NORTH NEWTON, KAN. – The world premiere of a locally produced documentary on the Dockum Drug Store sit-in will cap a day-long observation at Bethel College of the Martin Luther King Jr. holiday, Monday, Jan. 19.
At 7 p.m. in the Fine Arts Center's Krehbiel Auditorium will be the first-ever public showing of The Dockum Sit-In: A Legacy of Courage, an original documentary produced by KPTS Channel 8, Wichita’s public television station. (The documentary airs on KPTS Thursday, Feb. 5, at 7 p.m.) Producers Stacey Jenkins and Gabe Juhnke will be on hand at Bethel for a question-and-answer period after the film, along with Jesse Huxman, KPTS director of content, and Sarah Price, a graduate student in public history at Wichita State University who has worked closely with Galyn Vesey, a social scientist from Wichita and adjunct faculty member at Bethel College who was part of the sit-in.
Vesey and other Dockum sit-in participants from the south central Kansas region have been invited to attend the Bethel screening as special guests.
In the summer of 1958, two dozen young people from the Wichita Branch NAACP Youth Council staged what would become the first successful student-led sit-in of the American civil rights movement. By August 11, 1958 – nearly two years before the more famous Woolworth sit-in in Greensboro, N.C. – they had desegregated the Dockum Drug Store lunch counter and all Rexall Drug Stores throughout the state of Kansas, and the movement had gained a powerful new weapon in the fight for equal accommodations.
The new film, just under 60 minutes long, documents the Dockum sit-in with first-hand accounts from participants. KPTS production staff periodically develops films on local and state issues and topics. “This story came to our attention after the Sedgwick County Historical Society [got a grant] to record oral histories with the sit-in participants,” says Huxman. “We provided studio/recording services for the grant. After listening to these moving first-person recollections, we felt like this was a story we needed to finish.”
Interterm classes are cancelled at Bethel College on Jan. 19 to allow students and faculty to participate in the special events that begin at 11 a.m. with a service of worship and celebration in the Administration Building chapel.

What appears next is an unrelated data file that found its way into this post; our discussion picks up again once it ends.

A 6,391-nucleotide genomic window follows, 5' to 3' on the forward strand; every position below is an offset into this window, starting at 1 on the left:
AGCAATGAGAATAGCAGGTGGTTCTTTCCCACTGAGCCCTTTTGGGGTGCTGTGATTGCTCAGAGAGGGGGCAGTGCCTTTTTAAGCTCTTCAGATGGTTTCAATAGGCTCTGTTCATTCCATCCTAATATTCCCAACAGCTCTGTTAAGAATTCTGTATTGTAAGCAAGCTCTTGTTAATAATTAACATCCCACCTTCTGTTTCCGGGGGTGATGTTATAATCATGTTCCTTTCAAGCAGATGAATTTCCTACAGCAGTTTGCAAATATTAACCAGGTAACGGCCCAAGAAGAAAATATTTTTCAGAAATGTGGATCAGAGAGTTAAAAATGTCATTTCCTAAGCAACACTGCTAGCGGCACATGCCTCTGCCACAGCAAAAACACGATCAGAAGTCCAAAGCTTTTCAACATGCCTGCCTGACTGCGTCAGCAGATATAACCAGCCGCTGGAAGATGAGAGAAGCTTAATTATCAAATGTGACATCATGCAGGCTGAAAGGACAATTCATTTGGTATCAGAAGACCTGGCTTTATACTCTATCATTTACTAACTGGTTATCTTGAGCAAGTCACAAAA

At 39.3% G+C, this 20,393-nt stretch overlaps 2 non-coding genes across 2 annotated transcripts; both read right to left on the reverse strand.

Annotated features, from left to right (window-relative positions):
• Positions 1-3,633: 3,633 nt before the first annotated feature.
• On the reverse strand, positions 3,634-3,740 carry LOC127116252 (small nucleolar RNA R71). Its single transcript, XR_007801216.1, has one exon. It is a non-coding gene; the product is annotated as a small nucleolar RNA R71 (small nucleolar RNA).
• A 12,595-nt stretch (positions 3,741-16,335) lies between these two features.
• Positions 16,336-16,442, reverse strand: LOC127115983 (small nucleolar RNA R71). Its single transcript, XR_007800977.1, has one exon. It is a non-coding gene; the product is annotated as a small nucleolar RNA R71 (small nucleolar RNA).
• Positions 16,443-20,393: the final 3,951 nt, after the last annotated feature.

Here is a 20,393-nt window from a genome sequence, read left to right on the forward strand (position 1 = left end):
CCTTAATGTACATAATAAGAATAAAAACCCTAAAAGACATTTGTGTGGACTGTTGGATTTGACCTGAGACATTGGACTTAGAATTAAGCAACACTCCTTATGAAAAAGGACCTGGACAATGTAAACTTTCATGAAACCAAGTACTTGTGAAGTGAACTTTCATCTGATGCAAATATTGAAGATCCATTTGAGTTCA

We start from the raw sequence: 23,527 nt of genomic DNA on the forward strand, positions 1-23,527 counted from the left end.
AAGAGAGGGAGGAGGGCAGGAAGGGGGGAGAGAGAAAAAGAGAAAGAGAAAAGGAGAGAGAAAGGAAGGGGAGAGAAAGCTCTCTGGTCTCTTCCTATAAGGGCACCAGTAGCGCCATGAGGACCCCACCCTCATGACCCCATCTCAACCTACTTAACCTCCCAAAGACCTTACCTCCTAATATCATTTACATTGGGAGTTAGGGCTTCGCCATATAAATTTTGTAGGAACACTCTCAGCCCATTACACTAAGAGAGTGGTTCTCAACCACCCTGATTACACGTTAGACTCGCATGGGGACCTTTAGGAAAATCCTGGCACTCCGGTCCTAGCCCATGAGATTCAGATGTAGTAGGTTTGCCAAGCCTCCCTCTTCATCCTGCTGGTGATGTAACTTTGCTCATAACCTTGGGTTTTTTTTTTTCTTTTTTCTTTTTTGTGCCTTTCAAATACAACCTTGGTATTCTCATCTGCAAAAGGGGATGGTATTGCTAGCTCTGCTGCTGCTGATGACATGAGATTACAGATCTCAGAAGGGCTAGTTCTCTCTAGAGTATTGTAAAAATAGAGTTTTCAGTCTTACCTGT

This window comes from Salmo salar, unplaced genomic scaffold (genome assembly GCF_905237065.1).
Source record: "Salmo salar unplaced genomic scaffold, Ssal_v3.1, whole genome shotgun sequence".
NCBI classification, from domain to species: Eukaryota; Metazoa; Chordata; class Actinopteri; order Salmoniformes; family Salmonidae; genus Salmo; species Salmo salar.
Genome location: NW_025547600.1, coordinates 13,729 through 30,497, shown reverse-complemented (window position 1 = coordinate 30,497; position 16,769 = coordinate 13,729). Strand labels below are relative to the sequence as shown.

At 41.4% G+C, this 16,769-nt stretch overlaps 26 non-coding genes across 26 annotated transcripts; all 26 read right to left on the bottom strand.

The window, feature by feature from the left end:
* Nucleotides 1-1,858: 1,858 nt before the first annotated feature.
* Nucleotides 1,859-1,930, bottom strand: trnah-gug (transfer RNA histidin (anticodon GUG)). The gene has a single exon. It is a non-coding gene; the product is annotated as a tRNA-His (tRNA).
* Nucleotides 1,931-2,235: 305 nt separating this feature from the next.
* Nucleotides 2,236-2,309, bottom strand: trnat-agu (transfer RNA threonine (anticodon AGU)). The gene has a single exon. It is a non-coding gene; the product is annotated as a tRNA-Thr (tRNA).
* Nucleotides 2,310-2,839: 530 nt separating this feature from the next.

At 2 p.m., dancers from Bethel College Academy of Performing Arts (BCAPA) will present “Sophisticated Phunk” by Olney Edmondson, a graduate student at Sam Houston State University, Huntsville, Texas, and a former student of Jean Denney Grotewohl, BCAPA director of dance. Last December, Edmondson taught hip-hop choreography and technique master classes as part of BCAPA’s Guest Artist program, and put together an original four-minute piece, especially for BCAPA and local community dancers, that outlines the history of hip-hop, according to Grotewohl.
The dance performance will be followed by a screening of the 65-minute film Movement (R)evolution Africa, both in Krehbiel Auditorium.
Movement (R)evolution Africa premiered Jan. 5, 2007, at the Dance on Camera Festival at the Walter Reade Theater in New York City’s Lincoln Center, where it was nominated for the Jury Prize. It has since been screened at film festivals all over the world.
The film focuses on the dance and choreography of individuals and companies from Burkina Faso, Cape Verde, Côte d’Ivoire, Democratic Republic of Congo, Japan, Madagascar, Senegal, South Africa, the United States and Zimbabwe and, says Grotewohl, “reflects these artists’ responses to war, identity and the transformational processes of art making and performing.”
Movement (R)evolution Africa director and producer Joan Frosch is a colleague of Grotewohl’s, currently professor of dance and co-director of the award-winning Center for World Arts at the University of Florida. Frosch is a founding member of the The Africa Contemporary Arts Consortium and has spent the last 30 years making and directing dance theater and writing as a dance ethnographer and activist. Movement (R)evolution Africa is her first documentary feature.
The Martin Luther King Jr. Day events at Bethel College are free and open to the public. For more information, call 316-284-5324.
In addition, Bethel College’s Damascus Road Anti-Racism Team invites the public to watch the historic inauguration of Barack Obama as the first black president of the United States projected on the large screen in Krehbiel Auditorium Tuesday, Jan. 20, beginning at 9 a.m.
Bethel College is a four-year liberal arts college affiliated with Mennonite Church USA. Founded in 1887, it is the oldest Mennonite college in North America. Bethel is known for its academic excellence and was the only Kansas private college to be ranked in Forbes.com’s listing of “America’s Best Colleges” for 2008 and one of only two Kansas colleges listed in Colleges of Distinction 2008-09. For more information, see the Bethel Web site at www.bethelks.edu.